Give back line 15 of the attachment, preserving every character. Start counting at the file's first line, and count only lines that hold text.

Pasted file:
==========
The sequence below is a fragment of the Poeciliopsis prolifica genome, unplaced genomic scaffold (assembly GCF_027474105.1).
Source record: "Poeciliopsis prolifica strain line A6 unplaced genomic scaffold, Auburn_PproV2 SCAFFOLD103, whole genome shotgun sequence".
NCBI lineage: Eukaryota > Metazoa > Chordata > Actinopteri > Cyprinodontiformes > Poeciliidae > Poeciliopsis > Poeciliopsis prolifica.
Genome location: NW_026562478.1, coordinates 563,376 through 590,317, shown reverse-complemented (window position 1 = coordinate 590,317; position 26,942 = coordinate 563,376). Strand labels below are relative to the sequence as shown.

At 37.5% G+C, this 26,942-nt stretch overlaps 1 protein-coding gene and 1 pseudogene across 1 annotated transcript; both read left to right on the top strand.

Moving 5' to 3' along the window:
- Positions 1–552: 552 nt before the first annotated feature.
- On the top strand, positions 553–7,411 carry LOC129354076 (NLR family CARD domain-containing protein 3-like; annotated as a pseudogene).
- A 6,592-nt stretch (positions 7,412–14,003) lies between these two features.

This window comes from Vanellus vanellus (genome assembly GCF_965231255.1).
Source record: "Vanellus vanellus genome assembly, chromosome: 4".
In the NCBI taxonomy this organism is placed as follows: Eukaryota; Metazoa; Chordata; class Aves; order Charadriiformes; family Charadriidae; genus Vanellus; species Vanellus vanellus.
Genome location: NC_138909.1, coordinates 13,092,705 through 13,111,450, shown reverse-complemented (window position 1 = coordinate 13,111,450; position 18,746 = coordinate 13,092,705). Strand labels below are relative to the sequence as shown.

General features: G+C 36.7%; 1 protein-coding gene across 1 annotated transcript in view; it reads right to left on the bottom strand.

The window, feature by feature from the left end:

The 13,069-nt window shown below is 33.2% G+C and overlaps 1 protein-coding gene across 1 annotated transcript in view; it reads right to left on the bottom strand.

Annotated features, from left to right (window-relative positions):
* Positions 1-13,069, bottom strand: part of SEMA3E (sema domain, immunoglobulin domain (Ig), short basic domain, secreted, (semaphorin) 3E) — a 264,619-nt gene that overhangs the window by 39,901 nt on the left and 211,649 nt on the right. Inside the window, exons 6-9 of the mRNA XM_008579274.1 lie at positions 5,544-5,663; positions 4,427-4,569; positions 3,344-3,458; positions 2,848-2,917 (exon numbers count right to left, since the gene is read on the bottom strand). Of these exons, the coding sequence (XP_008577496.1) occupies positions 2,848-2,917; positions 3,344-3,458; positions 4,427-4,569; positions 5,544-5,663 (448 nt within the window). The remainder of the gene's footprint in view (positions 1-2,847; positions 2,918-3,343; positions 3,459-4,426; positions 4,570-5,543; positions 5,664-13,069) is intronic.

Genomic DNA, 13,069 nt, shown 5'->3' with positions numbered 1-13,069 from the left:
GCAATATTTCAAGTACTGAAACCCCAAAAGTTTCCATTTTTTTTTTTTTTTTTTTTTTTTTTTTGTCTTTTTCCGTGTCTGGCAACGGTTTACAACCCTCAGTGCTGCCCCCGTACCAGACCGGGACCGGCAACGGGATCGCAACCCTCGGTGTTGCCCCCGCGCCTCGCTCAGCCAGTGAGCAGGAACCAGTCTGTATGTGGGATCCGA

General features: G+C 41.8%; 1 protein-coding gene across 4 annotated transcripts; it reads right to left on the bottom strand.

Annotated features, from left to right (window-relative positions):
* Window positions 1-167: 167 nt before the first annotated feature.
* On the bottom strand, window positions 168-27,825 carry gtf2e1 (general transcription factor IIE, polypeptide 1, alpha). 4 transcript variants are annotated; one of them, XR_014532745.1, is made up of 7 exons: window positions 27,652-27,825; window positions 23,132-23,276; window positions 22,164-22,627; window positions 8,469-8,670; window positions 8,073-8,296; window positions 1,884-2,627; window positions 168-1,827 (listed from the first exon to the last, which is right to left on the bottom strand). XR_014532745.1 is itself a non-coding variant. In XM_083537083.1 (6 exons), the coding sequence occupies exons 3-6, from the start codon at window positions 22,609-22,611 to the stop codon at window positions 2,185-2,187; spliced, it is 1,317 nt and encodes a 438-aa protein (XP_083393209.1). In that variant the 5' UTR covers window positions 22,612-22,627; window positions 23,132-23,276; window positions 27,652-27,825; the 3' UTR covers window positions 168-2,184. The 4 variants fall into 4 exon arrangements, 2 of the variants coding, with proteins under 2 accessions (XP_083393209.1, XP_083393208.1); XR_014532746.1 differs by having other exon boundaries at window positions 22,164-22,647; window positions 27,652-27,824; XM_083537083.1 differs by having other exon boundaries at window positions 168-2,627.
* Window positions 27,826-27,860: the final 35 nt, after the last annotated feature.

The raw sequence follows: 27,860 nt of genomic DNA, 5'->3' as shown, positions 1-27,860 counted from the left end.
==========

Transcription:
The window, feature by feature from the left end: